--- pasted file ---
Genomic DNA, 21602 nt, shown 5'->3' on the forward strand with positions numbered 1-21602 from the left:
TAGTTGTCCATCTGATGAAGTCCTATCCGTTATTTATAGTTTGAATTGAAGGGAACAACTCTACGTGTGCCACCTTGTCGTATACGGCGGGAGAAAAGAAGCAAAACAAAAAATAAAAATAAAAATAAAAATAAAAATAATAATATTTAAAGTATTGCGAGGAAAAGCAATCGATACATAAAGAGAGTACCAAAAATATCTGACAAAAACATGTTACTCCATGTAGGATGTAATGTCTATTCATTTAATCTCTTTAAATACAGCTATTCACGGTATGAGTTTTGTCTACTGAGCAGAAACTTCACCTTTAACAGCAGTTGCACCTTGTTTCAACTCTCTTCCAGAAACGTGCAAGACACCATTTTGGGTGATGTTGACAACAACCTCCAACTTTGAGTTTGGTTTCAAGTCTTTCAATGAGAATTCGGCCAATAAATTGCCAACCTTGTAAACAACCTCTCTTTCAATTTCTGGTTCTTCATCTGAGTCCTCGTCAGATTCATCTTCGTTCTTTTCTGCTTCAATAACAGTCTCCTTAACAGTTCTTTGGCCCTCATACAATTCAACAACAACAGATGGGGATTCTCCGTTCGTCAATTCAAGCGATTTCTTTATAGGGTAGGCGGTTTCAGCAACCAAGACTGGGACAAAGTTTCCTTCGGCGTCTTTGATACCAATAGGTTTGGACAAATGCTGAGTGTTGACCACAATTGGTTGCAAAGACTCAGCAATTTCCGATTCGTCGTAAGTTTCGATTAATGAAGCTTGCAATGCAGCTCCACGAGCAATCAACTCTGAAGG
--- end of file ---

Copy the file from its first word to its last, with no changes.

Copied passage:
Genomic DNA, 21602 nt, shown 5'->3' on the forward strand with positions numbered 1-21602 from the left:
TAGTTGTCCATCTGATGAAGTCCTATCCGTTATTTATAGTTTGAATTGAAGGGAACAACTCTACGTGTGCCACCTTGTCGTATACGGCGGGAGAAAAGAAGCAAAACAAAAAATAAAAATAAAAATAAAAATAAAAATAATAATATTTAAAGTATTGCGAGGAAAAGCAATCGATACATAAAGAGAGTACCAAAAATATCTGACAAAAACATGTTACTCCATGTAGGATGTAATGTCTATTCATTTAATCTCTTTAAATACAGCTATTCACGGTATGAGTTTTGTCTACTGAGCAGAAACTTCACCTTTAACAGCAGTTGCACCTTGTTTCAACTCTCTTCCAGAAACGTGCAAGACACCATTTTGGGTGATGTTGACAACAACCTCCAACTTTGAGTTTGGTTTCAAGTCTTTCAATGAGAATTCGGCCAATAAATTGCCAACCTTGTAAACAACCTCTCTTTCAATTTCTGGTTCTTCATCTGAGTCCTCGTCAGATTCATCTTCGTTCTTTTCTGCTTCAATAACAGTCTCCTTAACAGTTCTTTGGCCCTCATACAATTCAACAACAACAGATGGGGATTCTCCGTTCGTCAATTCAAGCGATTTCTTTATAGGGTAGGCGGTTTCAGCAACCAAGACTGGGACAAAGTTTCCTTCGGCGTCTTTGATACCAATAGGTTTGGACAAATGCTGAGTGTTGACCACAATTGGTTGCAAAGACTCAGCAATTTCCGATTCGTCGTAAGTTTCGATTAATGAAGCTTGCAATGCAGCTCCACGAGCAATCAACTCTGAAGG